Precarious international multicultural education: Hegemony, dissent and rising alternatives
Multiculturalism and multicultural education are at a paradoxical moment. There is work that continues as if the multicultural hegemony was still intact and on the other hand work articulated as if multiculturalism was decidedly passe. The essays in this collection will be of considerable interest to academics, policy makers and students of both multiculturalism and multicultural education principally because they touch on both perspectives but concentrate for the most part on the thorny problematic of the workings of multicultural education in its present precarious moment. Given the renewed, urgent attacks in various western countries, the cottage industry of "death of multiculturalism" texts and the rise of the interculturalism, transnationalism, diaspora alternatives, is multiculturalism dying? Are the ends of multiculturalism- the management or celebration of diversity; representation and recognition for all in society; creation of just and equitable communities at the global, national and local school classroom levels- better theorized and realized through the ascendant alternatives? Representing the precarious moment in Canada, Ireland, Australia, the United States and the United Kingdom, the essays in this collection address these questions and both depict and trouble hegemonic multicultural education and contrast it with its supposed successor regimes.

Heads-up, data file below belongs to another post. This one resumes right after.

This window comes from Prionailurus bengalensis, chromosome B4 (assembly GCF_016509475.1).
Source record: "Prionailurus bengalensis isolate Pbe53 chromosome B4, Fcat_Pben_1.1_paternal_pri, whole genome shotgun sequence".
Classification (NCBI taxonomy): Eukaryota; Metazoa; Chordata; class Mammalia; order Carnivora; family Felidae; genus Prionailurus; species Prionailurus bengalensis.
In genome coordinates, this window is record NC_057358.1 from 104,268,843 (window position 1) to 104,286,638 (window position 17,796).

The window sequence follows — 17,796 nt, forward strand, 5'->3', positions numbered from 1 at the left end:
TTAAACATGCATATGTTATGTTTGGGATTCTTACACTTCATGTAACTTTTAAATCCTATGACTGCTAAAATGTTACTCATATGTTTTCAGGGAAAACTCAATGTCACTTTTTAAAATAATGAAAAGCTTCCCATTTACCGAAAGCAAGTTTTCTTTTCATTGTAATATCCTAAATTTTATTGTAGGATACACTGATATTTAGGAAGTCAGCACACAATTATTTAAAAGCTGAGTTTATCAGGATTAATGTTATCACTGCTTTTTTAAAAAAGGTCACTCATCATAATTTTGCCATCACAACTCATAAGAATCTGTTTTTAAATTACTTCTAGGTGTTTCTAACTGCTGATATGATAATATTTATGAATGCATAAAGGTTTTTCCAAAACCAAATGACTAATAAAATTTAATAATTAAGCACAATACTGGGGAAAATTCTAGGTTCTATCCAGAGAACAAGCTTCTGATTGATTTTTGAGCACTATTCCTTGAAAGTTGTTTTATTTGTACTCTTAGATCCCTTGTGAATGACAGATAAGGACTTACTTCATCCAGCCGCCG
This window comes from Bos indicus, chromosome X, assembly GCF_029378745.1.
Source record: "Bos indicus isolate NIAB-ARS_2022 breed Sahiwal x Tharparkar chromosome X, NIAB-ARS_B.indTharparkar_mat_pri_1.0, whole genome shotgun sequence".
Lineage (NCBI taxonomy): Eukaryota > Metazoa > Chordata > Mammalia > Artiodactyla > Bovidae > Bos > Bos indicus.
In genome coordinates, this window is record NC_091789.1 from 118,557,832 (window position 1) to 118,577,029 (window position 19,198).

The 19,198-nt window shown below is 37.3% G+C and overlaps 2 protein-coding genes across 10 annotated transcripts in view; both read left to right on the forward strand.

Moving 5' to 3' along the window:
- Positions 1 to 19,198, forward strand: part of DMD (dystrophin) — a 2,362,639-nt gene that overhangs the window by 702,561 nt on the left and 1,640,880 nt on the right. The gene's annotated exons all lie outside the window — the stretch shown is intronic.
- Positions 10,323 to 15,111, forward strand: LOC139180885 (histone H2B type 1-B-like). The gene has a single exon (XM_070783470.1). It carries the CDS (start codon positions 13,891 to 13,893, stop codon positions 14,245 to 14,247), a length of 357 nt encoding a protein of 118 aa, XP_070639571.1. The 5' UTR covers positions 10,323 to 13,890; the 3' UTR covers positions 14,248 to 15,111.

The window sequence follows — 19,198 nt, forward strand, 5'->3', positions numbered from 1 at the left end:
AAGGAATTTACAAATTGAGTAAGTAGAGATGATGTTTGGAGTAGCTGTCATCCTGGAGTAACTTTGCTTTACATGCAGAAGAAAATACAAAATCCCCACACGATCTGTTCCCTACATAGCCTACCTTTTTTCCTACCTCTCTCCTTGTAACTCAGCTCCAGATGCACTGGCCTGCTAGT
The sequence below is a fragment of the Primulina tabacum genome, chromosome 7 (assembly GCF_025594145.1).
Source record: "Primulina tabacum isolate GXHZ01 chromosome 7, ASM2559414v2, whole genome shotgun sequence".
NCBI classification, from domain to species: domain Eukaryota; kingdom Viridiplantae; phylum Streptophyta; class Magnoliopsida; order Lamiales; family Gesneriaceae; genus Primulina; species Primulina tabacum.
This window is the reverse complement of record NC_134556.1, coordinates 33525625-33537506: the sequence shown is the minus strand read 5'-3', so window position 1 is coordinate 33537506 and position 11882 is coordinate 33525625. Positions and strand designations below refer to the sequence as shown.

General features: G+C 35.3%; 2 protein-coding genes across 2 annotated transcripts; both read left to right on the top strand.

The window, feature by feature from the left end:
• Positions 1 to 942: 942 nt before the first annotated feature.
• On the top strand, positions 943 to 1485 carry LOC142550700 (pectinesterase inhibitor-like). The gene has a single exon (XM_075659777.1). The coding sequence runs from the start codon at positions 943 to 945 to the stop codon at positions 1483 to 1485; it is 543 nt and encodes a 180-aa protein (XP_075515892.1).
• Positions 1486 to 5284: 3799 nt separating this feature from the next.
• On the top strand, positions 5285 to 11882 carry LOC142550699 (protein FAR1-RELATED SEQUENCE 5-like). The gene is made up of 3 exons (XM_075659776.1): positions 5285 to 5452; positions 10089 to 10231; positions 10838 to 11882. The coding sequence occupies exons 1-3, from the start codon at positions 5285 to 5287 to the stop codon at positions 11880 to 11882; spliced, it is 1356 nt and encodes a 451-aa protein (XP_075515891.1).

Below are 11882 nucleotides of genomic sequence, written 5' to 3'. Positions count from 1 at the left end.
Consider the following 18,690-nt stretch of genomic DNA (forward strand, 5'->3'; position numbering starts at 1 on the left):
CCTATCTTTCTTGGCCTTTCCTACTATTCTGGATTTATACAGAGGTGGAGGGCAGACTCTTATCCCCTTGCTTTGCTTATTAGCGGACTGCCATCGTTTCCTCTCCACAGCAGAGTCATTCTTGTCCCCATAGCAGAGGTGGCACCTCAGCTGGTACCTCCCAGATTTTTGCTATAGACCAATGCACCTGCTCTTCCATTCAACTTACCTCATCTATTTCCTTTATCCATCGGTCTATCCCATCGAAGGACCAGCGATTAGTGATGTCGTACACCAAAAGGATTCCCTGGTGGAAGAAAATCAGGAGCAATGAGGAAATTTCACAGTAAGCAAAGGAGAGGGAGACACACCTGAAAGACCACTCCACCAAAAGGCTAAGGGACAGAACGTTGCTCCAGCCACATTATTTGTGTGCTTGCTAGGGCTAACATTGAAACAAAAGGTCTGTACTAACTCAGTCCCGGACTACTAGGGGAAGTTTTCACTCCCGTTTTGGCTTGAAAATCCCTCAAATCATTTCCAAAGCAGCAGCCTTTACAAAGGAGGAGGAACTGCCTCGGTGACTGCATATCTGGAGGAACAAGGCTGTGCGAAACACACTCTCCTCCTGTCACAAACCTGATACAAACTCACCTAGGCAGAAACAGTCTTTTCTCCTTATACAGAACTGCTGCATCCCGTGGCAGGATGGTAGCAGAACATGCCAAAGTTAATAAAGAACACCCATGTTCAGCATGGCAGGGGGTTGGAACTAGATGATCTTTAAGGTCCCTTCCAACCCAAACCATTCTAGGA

Handel K. Wright is a Professor at the University of British Columbia’s Department of Educational Studies and Director of the Centre for Culture, Identity and Education. His research interests include cultural studies of education; postcolonialism and diaspora; identity in youth, Africana and the politics of difference; and multiculturalism.
Other publications from this author include: